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Is this the cutest thing a dwarf planet has ever done?

An image of Pluto captured by New Horizons shows a giant heart-shaped bright spot on the dwarf planet.

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    This photo of Pluto was captured by the New Horizons’ Long Range Reconnaissance Imager (LORRI) on July 7, 2015. This image — the most detailed yet returned by the (LORRI) aboard New Horizons -- has been combined with lower-resolution color information from the Ralph instrument.
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Does the former planet love us anyway? 

NASA's New Horizons spacecraft captured Pluto's heart-shaped bright spot on Wednesday, the clearest image Earthlings have yet seen of the dwarf planet. At the time, the spacecraft was about 5 million miles from Pluto.

The heart reaches 1200 miles wide across, according to NASA, and will be seen more clearly on the mission's closest approach on July 14.

"The next time we see this part of Pluto at closest approach, a portion of this region will be imaged at about 500 times better resolution than we see today," said Jeff Moore, the geology, geophysics and imaging team leader of NASA’s Ames Research Center, in a statement. "It will be incredible!"

The image officially kicks off the flyby sequence for NASA's New Horizons spacecraft, a daring mission launched nine years ago, when Pluto was the furthest planet in our solar system.

Six months later, the International Astronomical Union reclassified Pluto as a "dwarf planet," but that made no difference to the grand piano-sized spacecraft, locked into its three-billion-mile journey.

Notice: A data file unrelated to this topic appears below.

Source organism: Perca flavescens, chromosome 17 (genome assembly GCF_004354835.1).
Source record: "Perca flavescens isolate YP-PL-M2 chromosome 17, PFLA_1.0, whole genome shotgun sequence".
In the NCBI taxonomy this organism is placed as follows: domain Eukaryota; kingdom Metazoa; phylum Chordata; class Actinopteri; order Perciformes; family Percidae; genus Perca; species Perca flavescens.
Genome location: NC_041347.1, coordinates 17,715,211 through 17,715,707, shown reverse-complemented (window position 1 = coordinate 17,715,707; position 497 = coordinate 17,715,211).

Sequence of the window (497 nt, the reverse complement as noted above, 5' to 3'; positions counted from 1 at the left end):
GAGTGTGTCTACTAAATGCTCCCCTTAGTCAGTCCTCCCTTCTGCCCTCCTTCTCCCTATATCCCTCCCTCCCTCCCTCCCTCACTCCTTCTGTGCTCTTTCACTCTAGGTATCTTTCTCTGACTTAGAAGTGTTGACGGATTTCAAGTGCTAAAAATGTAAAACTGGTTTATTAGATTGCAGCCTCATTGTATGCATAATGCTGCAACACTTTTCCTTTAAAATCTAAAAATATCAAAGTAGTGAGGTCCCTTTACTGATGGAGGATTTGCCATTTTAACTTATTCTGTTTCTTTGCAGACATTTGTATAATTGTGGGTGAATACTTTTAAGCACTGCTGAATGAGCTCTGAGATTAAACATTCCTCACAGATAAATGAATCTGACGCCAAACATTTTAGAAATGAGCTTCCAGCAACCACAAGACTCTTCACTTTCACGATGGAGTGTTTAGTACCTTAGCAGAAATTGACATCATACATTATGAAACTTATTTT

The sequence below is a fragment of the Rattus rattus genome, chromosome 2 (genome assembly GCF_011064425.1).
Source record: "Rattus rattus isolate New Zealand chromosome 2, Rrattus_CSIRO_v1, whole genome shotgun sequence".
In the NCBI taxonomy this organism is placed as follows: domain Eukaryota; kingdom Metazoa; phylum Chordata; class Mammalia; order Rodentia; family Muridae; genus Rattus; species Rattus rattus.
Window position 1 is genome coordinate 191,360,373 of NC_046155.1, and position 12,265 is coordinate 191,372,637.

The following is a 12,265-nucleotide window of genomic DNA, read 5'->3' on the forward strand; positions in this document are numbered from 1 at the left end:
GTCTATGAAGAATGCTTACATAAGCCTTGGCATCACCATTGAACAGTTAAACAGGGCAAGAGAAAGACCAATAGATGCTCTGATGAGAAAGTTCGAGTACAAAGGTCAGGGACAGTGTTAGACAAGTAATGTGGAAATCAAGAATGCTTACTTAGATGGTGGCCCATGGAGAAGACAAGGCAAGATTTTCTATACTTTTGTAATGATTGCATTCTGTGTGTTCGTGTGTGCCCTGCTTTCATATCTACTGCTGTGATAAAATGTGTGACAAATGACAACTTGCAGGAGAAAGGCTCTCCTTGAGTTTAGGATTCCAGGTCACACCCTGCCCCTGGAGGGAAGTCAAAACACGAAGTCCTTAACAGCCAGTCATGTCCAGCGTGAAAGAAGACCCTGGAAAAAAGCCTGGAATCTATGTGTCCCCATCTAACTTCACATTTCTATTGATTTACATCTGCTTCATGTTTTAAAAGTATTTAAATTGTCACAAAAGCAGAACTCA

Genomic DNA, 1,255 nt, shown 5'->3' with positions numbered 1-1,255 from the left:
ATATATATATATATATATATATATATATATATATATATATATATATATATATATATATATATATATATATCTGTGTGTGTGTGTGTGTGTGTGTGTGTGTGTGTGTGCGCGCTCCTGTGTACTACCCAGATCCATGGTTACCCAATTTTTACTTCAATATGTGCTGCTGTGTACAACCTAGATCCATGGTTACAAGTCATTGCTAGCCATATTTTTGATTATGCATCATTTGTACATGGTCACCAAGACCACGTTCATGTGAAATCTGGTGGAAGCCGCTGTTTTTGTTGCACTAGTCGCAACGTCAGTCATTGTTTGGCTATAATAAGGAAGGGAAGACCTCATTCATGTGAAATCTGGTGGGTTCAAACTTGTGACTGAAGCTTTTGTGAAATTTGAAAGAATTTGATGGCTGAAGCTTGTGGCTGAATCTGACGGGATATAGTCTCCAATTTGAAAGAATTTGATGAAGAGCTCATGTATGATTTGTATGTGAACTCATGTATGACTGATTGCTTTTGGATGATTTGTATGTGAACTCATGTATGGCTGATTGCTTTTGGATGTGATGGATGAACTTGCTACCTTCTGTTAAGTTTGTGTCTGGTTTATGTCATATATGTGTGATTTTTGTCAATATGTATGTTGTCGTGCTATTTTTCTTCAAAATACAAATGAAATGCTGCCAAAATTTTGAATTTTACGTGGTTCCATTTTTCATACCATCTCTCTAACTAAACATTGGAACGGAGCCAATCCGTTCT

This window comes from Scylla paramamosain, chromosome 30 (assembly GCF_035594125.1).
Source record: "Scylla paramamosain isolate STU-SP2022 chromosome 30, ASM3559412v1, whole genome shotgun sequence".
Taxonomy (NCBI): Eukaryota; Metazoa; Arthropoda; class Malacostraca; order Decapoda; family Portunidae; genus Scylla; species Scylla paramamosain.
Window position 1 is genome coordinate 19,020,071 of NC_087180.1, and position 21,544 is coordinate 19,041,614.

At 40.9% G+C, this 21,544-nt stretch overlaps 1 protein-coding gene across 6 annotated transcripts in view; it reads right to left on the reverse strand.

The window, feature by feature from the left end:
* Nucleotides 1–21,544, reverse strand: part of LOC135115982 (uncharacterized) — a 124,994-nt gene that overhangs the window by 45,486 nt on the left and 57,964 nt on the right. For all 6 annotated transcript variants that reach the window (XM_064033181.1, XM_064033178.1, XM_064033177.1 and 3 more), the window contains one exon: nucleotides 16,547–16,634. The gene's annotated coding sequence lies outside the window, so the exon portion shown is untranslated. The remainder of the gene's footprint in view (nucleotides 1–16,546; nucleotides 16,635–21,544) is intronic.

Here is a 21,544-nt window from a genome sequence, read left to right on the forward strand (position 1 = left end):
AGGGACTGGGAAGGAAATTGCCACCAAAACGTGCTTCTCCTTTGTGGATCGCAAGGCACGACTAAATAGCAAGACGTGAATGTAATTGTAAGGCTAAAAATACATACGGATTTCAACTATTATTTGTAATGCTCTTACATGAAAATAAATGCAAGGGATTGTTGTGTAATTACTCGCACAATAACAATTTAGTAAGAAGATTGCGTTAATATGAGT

The side of Pluto that mission scientists and the public are now seeing is dominated by three regions of varying brightness: the elongated dark "whale" at the equator, the bright heart-shaped area, and a polar region neither bright nor dark.

With this mission, NASA will "round out humankind’s initial exploration of the solar system," writes Matt Hill, a co-investigator on the New Horizons team.

Years ago, the National Academy of Sciences ranked the exploration of Pluto and the Kuiper Belt as the highest priority for solar system exploration. This mission will help scientists understand how Pluto and its five moons “fit in” with the inner rocky planets (Mercury, Venus, Earth, and Mars) and outer gas giants (Jupiter, Saturn, Uranus and Neptune) of our solar system.

Pluto and its largest moon, Charon, are in a third category known as “ice dwarfs.” Like many of the gas giants' moons, but unlike the terrestrial planets, Pluto and Charon consist largely of ice. 

After completing its study of Pluto and its five moons, New Horizons will continue on an extended mission to visit one or two Kuiper Belt Objects, ultimately traveling at least a billion miles beyond the orbit of Neptune to explore space only ever visited by the Voyager missions. 

Pluto may have showed its heart, but New Horizons, like so many for Pluto, must eventually move on.   

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